Major William Stephen Raikes Hodson (9 March 1821–11 March 1858)
Above all the British officers who took part in the Indian Mutiny, Hodson’s record is the one that most inspired contemporary adventure stories. His irregular cavalry force – Hodson’s Horse – was the model for the fictitious Warrener’s Horse. The characters of Major Warrener and Major Hodson, however, have little in common. Warrener – upright, honest, with high moral integrity and generally compassionate (if you except the killing of the rebels before the assault on the Rajah of Nahdur’s castle) – is the opposite of Hodson’s. He had a reputation for haughtiness to his native troops and British colleagues, treated captured captured enemies mercilessly and his somewhat careless attitude to the money of others caused problems.
The third son of the Rev. George Hodson, he was born near Gloucester and educated at Rugby School under Dr Arnold and at Trinity College, Cambridge. He joined the 2nd Bengal Grenadiers as a cadet aged 23 and served in the First Sikh War (1845–46). His contemporaries variously described him as having a reckless daring, as being the finest swordsman in the army and a brilliant horseman who could sleep in the saddle; he had nerves of steel, and loved fighting – his favourite weapon being the hog spear.
As an adjutant, Hodson is credited with helping to form the Corps of Guides in 1847, and in equipping the new regiment with its uniform, being the first officer to settle on ‘drab’ or lightweight khaki clothing to make the men ‘invisible in a land of dust’. In time, Hodson’s innovation would completely replace the traditional bright red of British soldiers.
His outspoken criticism of the Sikh War campaign and many to follow made him many enemies, who made the most of the faults in his character. He was charged twice in 1855, first with the false imprisonment of a Pathan chief and then with stealing regiment funds, using abusive language and offering physical violence to his men. On appeal, a second inquiry found his financial accounts honest but irregularly kept. Those of his fellow officers who admired Hodson felt he was just careless and extravagant in money matters – a not untypical failing of many young upper-crust British officers of the time – emphasised when he spent a pay backlog owing to another officer and was then forced to borrow the money from a native banker.
Other concerns over his handling of money brought his career to the point of ruin – and then the Mutiny broke out and saved him. Men of Hodson’s fighting calibre were in sudden demand. He made his name at the very start of the uprising by riding with despatches from General Anson at Karnal to Meerut and back again, a round distance of 152 miles in 72 hours, through countryside teeming with rebel cavalry. For this feat, he was commanded to raise a regiment
of 2000 irregular horse – the famous Hodson’s Horse. In addition, he was appointed head of the Intelligence Department. In his double role of cavalry leader and intelligence officer, Hodson played a large part in the recapture of Delhi.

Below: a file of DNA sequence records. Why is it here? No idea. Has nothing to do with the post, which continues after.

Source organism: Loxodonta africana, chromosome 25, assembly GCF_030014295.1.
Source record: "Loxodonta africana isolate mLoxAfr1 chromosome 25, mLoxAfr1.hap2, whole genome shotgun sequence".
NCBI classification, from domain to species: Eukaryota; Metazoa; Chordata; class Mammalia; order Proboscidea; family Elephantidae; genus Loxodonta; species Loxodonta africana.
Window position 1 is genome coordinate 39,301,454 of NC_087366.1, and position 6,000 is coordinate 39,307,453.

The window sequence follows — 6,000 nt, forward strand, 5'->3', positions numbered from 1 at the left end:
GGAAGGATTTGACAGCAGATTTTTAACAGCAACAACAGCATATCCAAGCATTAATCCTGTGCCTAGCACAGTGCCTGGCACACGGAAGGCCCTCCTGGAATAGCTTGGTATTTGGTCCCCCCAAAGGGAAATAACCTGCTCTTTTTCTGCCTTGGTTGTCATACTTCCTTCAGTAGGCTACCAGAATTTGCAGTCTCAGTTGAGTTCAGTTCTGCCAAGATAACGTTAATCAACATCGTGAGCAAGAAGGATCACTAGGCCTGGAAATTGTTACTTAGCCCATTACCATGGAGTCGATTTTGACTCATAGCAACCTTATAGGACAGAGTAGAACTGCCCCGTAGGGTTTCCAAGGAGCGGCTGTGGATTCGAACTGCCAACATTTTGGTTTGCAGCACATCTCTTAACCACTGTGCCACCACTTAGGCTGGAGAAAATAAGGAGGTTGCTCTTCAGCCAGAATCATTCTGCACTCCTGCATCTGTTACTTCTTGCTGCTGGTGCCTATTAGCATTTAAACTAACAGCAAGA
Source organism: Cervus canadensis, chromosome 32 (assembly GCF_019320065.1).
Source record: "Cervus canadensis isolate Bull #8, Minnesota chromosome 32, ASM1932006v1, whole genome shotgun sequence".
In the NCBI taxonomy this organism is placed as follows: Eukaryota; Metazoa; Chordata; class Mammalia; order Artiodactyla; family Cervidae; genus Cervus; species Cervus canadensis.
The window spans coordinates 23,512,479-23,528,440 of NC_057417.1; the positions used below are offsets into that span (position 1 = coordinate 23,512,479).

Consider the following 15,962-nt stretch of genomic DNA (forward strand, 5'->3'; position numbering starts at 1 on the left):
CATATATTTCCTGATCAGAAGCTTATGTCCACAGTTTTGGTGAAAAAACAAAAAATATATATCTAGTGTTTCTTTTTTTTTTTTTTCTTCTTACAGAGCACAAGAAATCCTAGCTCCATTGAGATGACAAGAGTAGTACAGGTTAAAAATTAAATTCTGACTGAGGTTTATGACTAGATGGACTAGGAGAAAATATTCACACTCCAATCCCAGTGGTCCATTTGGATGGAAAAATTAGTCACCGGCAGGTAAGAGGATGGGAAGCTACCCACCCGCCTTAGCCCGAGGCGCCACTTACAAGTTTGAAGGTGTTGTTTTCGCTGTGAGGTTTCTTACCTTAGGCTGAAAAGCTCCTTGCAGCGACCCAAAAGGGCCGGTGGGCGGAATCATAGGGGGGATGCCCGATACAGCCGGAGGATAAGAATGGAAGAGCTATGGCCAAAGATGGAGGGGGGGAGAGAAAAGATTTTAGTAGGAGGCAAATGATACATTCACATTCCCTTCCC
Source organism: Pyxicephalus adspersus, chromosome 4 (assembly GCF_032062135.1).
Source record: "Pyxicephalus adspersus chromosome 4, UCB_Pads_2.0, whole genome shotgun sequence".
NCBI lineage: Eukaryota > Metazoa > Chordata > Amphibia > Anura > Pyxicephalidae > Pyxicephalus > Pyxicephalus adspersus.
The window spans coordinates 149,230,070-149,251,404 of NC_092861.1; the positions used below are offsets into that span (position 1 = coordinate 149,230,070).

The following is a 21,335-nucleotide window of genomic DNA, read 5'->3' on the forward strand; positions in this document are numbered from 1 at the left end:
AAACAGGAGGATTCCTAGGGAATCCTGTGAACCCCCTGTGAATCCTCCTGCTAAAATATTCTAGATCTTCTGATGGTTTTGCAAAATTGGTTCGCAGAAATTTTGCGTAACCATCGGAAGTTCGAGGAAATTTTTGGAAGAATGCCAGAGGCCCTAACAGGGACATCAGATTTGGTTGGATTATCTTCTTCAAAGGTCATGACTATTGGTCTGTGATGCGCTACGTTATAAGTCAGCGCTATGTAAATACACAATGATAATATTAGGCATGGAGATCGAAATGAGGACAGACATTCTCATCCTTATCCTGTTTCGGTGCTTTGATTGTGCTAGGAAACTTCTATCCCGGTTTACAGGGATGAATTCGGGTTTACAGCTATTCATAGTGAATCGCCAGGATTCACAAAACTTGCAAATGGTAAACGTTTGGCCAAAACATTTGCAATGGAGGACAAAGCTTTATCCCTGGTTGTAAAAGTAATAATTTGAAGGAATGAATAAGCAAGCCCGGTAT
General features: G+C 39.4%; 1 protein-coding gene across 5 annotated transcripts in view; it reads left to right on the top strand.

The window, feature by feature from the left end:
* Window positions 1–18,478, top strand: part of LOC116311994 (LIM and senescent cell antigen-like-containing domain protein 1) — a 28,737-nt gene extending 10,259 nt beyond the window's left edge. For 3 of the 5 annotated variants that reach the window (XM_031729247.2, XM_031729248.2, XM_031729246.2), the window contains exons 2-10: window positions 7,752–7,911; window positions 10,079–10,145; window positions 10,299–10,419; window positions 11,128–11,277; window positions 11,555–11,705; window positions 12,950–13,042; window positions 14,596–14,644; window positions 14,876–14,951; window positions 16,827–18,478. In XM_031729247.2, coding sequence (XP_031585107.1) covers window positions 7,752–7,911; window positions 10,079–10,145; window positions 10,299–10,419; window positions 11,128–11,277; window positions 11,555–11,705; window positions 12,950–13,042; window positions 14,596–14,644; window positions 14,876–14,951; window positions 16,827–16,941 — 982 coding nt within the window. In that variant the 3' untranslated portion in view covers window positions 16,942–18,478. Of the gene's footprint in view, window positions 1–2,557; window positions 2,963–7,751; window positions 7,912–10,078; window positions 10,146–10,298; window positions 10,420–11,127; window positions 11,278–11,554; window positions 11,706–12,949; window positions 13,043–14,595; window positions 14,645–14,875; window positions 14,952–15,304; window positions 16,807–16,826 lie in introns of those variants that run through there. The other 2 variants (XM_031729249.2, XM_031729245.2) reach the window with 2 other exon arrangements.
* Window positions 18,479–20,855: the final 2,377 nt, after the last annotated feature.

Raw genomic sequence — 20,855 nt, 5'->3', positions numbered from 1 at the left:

Hodson soon recruited a network of spies in and around Delhi, and was so successful in intelligence gathering that it was said he even knew what the rebels had for dinner. Among his informants was one of the most prominent sepoy commanders, a brigade major, who provided invaluable intelligence that helped enormously in the final assault.
His hand in the capture of the emperor and subsequently of the three sons and their summary shooting outside the gates of Delhi is well recounted in the novel, which accords with all the recorded facts of the events. However cold-blooded Hodson’s actions might seem today, among the troops who witnessed the three naked bodies lying on the ground over the next few hours, most supported the killings. ‘I was glad to see the, ‘wrote one, ‘for of their guilt there was not a doubt. I really believe…the king was a puppet in their hands.’ Another wrote: ‘I saw them that same afternoon, nor can it be said that I or others…felt any pity in our hearts for the wretches.’
Hodson was killed on the 11th of March 1858 in the attack on the Begum Kothi at Lucknow. He had just arrived on the spot and met a man going to fetch powder to blow in a door; instead Hodson, with his usual recklessness, rushed into the doorway and was shot.
After his death the controversy over his financial position continued. While in London the prime minister heaped extravagant praise on his memory in Calcutta there were rumours of vast amounts of loot in Hodson’s account, that he let Bahadar Shah Zafur live after receiving a hefty bribe, and so on. Whatever the truth, Hodson seems to have died poor. His effects were sold for £170 and his widow had to accept charity in order to book a passage home.
© 2010–2016 Reckless Books, England
Hodson's grave stands in the grounds of La Martiniere College, Lucknow, not far from where he fell.
Appears in Chapter 17, 19, 21